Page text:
Geometrically Decoupled Phased Array Coils for Mouse Imaging
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Phased array surface coils offer high SNR over a large field of view. Phased array volume coils have high SNR at the surface and centre of the volume. Most array coil designs typically employ a combination of geometrical and additional techniques, such as isolating preamplifiers for element-to-element decoupling. The development of array coils for small animal MRI is of increasing interest. However isolation preamplifiers are expensive and not ubiquitous at the field strengths typically employed for small animal work (4.7T, 9.4T, etc). In addition, isolating preamps complicates the designs of coils for transmit SENSE since they do not decouple during transmitting. Therefore, this thesis reexamines a "tried and true" method for decoupling coil elements. In this work five different coils for mouse imaging at 200MHz are presented: a 16 leg trombone design quadrature birdcage coil and four geometrically decoupled volume phased array coils. The first mouse array coil is a two saddle quadrature coil with a circularly polarized field. The second coil is a four channel transmit/receive volume array coil that is decoupled purely geometrically, without the need for other forms of decoupling. The third array coil is a modified 'open' configuration to facilitate the loading of animals. The fourth coil presented is a 'tunable' decoupling coil, where the geometric decoupling between elements is 'tunable', in order to compensate for different loading conditions of the coil. Tunable decoupling between elements was achieved using two mechanisms, a decoupling paddle for isolation of top to bottom elements, with a variable overlap mechanism for decoupling diagonal elements. Bench measurements demonstrate good decoupling (better than -20dB) of the coil elements and 'tunability' of both mechanisms. Phantom images from all coils are presented.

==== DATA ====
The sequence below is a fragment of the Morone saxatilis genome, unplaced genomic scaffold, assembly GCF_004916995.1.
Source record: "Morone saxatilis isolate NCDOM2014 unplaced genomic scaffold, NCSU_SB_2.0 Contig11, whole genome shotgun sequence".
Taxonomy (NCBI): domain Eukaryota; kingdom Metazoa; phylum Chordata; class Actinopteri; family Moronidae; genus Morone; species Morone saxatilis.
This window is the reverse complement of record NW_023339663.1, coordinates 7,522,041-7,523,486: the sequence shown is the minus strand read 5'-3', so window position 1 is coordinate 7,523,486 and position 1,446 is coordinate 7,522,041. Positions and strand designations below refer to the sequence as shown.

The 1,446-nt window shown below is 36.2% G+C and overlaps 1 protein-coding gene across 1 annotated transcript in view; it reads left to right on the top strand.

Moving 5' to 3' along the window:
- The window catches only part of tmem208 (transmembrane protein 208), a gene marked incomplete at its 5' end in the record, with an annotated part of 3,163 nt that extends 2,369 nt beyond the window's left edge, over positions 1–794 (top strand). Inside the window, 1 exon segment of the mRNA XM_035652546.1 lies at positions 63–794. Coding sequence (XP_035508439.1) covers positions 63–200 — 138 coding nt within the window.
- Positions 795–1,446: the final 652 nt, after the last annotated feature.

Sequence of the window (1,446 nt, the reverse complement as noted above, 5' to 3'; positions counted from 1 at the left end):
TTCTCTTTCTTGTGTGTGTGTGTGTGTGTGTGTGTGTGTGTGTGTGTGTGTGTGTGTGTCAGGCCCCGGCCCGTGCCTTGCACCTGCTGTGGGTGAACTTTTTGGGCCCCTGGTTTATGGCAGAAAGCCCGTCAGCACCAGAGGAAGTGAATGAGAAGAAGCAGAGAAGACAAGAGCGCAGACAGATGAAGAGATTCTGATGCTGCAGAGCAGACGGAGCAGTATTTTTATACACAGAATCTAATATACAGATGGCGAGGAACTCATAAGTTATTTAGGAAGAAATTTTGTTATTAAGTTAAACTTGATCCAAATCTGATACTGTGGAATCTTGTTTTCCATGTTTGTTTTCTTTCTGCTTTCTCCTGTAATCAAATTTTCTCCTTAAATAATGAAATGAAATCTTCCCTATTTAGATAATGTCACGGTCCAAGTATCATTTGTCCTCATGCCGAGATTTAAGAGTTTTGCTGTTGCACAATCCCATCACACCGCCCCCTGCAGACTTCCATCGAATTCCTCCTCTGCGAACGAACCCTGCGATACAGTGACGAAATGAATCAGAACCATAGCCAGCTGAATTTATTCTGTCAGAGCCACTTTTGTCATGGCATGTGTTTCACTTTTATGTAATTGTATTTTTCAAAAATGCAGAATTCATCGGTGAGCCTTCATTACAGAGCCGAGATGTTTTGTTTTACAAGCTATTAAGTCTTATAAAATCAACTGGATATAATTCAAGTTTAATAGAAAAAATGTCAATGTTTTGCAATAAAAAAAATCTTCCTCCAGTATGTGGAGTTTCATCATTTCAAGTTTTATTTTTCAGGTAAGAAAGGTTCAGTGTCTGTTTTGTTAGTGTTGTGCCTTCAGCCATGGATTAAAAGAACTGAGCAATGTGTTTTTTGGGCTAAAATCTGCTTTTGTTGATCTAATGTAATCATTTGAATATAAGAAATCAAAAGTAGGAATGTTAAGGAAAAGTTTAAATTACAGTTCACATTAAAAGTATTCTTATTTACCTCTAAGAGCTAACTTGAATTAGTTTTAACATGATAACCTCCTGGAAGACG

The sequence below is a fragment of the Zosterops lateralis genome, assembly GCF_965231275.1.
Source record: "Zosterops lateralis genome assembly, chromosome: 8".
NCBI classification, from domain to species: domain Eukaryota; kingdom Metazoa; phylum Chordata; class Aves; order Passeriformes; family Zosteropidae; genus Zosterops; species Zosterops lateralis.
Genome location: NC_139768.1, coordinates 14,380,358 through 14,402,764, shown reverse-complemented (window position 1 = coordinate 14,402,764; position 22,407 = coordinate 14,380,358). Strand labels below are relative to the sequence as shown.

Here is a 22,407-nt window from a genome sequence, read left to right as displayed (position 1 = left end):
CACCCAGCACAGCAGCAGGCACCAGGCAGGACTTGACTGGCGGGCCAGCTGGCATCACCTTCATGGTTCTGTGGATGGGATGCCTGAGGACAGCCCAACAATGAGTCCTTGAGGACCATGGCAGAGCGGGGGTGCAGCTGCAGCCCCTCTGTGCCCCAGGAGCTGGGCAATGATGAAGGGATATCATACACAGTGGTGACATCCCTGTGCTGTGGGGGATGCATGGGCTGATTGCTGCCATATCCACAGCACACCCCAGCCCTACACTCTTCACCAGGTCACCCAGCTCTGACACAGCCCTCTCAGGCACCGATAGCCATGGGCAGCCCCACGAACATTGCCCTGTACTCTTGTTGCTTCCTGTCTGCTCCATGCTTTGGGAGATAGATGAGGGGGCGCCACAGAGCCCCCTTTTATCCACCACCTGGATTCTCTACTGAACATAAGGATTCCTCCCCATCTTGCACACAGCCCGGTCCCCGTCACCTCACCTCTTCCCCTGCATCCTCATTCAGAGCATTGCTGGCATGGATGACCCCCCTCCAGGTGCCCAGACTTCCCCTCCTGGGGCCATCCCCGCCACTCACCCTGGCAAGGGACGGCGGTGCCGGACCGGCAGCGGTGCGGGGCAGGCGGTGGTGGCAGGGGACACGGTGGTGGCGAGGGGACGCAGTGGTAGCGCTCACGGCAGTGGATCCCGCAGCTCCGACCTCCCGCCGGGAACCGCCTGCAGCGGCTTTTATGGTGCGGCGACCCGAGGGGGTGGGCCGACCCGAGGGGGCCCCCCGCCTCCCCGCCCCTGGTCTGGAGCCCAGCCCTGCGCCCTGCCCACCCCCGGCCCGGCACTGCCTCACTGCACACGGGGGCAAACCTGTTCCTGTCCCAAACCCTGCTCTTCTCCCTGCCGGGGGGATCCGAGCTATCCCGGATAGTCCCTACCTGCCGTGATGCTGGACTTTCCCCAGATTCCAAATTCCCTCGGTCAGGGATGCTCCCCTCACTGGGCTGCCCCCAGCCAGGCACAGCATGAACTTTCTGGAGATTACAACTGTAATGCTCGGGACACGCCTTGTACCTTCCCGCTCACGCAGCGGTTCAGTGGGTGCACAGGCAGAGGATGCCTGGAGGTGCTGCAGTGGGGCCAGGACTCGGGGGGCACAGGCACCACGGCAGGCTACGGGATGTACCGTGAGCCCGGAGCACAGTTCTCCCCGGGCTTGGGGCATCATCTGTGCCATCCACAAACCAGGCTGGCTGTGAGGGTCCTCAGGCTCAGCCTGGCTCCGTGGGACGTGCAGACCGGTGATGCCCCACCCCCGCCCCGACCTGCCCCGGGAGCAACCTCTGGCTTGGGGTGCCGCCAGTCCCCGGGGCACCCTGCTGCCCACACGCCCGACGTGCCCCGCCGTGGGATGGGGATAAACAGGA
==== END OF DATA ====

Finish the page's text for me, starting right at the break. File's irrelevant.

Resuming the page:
SubjectMouse coils, Phased array
Bhatia, Sahil (2009). Geometrically Decoupled Phased Array Coils for Mouse Imaging. Master's thesis, Texas A&M University. Available electronically from